The Grindhouse ventures- two films, the former by Robert Rodriguez, the latter by Quentin Tarantino- were an interesting revival of 70s schlock B-movie. They were all, in honesty, pretty shitty movies. But these films are worth watching just to see what the directors could have achieved, had they collaborated closer and put their storytelling abilities to better effect.
Grindhouse is comprised of two movies, Planet Terror and Death Proof. These movies also include a fake trailer for a movie called Machete, which Rodriguez later expanded into a full feature film and filmed in a similar style to the previous two.
Planet Terror (2007)
A go-go dancer and her ex-boyfriend lead a gang of stragglers through a zombie-populated night in a small Texas town.
Death Proof (2007)
Psycho stuntman murders girls in his protective stunt car in staged “accidents”. Heroine latches on to his plot and seeks revenge with her feminist girl-buddies.
Former Mexican Federal and general hard bastard Machete is still searching for the men who murdered his family three years ago. He's offered- or forced to take- a contract job on the head of the corrupt Texas Senator. When he's double-crossed and left for dead, he now has another enemy to seek vengeance on.
The first two of these films I thought were over-long. Machete, however, I thought could have been of a similar length but still could have portrayed a slightly deeper message.
The titular character is a bad man, a hired gun, an anti-hero who has sex with his enemies' wives and daughters, posting humiliating videos online and then murdering his enemies anyway. Some investigation into the Machete character would have rewarded the audience. He's a bad man. He knows it. Everyone else knows it when they meet him, whether they cross him or not. But he's a stereotype, an irredeemable violent gringo murdering his way through a cliché-ridden OTT revenge/action movie that doesn't add anything to the genre it nods towards.
Also, what are we supposed to feel about Machete and other characters being illegal immigrants? Are we supposed to sympathise with them? I suppose so. We're asked to share the perspective of many criminals when we watch certain movies. If it was a film about people trying to enter the UK illegally, however, I wouldn't want to sympathise with them. I wonder how American audiences reacted to this aspect of the movie, considering illegal immigration is the main catalyst for the story.
These films were all shot with a certain feel in mind, that of the grainy, low-quality budget image of 70s exploitation movies. It's an interesting deviation from the uber-high-quality image resolution that directors today usually prefer. The digital era has allowed film-makers to produce sharp, focussed photography. It's also allowed cinemas to use digital projectors that has left us with only faint memories of what 16mm prints look like. The Grindhouse movies are a throwback to the image and atmosphere of pre-digital cinemas.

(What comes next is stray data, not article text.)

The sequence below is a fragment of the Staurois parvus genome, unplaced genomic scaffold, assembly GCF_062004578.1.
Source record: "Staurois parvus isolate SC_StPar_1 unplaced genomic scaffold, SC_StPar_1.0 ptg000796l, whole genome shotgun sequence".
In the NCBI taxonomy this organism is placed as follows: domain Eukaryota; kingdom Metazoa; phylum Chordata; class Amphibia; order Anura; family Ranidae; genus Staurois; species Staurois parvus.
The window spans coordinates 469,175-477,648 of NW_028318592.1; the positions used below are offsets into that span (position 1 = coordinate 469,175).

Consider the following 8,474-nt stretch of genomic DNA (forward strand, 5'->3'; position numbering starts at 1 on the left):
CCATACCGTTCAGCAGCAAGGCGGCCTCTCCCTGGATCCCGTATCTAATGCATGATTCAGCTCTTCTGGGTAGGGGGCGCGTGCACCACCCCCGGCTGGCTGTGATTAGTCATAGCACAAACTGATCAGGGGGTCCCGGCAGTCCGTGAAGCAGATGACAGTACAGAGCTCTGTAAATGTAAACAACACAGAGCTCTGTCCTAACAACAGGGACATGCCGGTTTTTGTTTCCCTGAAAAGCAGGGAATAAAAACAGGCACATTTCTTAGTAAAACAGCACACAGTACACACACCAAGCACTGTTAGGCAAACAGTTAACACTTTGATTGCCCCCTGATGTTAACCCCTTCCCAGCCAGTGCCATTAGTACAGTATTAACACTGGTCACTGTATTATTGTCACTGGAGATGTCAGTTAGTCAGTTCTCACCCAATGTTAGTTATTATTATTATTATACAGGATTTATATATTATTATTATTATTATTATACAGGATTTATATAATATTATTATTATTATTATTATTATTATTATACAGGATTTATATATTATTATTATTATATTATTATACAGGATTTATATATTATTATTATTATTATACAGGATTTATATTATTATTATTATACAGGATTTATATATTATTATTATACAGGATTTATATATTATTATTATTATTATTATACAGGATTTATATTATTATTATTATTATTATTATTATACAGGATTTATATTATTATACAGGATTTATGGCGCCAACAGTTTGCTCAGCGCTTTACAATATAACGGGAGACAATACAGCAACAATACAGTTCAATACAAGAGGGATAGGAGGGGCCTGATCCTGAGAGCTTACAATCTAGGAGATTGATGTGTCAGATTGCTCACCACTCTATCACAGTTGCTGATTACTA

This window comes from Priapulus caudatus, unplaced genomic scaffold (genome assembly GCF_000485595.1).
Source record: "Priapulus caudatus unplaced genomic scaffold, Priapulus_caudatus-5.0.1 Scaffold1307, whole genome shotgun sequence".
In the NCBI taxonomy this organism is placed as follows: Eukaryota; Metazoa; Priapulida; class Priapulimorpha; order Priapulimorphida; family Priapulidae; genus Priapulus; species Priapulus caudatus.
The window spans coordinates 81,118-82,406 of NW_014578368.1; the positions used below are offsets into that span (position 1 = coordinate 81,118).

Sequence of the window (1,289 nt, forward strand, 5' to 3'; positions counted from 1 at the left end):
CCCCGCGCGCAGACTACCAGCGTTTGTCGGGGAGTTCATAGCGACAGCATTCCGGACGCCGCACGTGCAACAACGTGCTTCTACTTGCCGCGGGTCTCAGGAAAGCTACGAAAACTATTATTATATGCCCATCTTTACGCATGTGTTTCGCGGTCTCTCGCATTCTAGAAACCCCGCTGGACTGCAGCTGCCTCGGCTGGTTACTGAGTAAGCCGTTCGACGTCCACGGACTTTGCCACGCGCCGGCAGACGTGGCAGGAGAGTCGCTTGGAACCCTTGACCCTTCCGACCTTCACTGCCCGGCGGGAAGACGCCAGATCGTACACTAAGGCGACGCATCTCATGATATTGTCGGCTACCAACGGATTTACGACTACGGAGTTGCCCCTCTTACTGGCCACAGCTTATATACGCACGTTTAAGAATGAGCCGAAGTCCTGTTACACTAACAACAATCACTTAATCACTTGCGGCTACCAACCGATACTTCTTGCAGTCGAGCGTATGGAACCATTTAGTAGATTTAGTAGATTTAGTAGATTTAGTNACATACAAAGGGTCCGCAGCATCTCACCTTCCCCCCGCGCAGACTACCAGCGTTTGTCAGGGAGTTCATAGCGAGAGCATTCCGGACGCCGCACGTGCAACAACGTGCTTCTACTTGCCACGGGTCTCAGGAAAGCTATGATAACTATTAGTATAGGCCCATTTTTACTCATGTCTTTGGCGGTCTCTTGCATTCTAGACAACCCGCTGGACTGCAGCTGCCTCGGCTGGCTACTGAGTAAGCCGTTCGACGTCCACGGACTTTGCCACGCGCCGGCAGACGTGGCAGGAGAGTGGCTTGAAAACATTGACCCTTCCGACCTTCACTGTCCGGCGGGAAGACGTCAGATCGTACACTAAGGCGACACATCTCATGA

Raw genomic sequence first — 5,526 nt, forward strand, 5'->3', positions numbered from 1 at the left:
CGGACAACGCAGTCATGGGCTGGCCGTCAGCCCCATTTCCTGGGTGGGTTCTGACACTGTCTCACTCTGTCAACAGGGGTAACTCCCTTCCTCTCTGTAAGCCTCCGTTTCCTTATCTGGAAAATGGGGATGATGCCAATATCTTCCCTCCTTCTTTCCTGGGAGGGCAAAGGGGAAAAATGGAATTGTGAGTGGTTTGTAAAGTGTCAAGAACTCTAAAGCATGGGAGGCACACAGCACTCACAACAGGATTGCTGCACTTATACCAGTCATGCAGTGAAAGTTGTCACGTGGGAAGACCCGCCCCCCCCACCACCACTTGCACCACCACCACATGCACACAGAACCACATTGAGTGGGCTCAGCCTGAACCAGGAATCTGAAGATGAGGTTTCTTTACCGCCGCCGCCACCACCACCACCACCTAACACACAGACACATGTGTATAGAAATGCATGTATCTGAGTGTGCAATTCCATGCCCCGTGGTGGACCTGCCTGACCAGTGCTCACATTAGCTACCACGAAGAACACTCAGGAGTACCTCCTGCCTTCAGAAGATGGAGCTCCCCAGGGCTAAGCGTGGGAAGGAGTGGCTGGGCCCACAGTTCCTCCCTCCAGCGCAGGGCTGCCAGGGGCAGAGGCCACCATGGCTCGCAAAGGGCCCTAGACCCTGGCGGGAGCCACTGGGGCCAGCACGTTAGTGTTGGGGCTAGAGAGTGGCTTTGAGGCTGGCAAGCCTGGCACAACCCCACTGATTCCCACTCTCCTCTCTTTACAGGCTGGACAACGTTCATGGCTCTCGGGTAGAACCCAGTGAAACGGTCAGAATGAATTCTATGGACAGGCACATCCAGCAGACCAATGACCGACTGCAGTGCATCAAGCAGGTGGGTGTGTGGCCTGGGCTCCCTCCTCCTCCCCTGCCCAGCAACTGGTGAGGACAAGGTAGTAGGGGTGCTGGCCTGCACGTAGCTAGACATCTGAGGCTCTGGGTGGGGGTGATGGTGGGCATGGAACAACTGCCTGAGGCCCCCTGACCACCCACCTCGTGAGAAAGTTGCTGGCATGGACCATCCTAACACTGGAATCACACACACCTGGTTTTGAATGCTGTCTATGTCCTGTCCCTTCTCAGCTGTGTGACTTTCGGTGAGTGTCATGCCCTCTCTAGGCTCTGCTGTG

I always thought, however, that the three movies above could all have been enjoyably shown with much less screen time. By the time Planet Terror came out, Tarantino's talky, steady style of exposition had already been adopted by a thousand copycat film-makers. Watching Death Proof's rambling, inconsequential opening we are no longer thrilled by watching characters in their natural habitat, unrestrained by narratives or dramatic need. Tarantino's work had started to become tedious, almost caricaturist when compared to his earlier offerings.
The directors, however, could have lifted the Grindhouse movies out of mediocrity with a collaboration and a very apt switching of format.
A grindhouse is an American term for a cinema that mainly shows low-budget exploitation films, the genre that the three films mentioned above attempted to emulate. As a pitch for an improved version of Grindhouse, picture this: The movie opens with a man running from the law. He darts, Oswald-like, into the Grindhouse theatre. There he hides, and the first movie trailer rolls. We watch this full-screen, like we are in the Grindhouse with him. Then the first movie starts: Planet Terror. The film runs for 20 minutes, with all the exposition crammed into quick-fire scenes. No old-hat waffling, no elongated lap dance musical numbers or torture- just fast, shocking plot.
Between the short films, we see the law close in on the protagonist. The theatre owner insists that the officers do not disturb the rest of the patrons. The police stop to watch the films, captivated by the stories. Whilst distracted, their suspect makes his getaway.
My Grindhouse pitch would have made a lot less money, being one single-standing film as opposed to a double-bill and a spin-off, but wouldn't it have been a more enjoyable and less tiresome feature?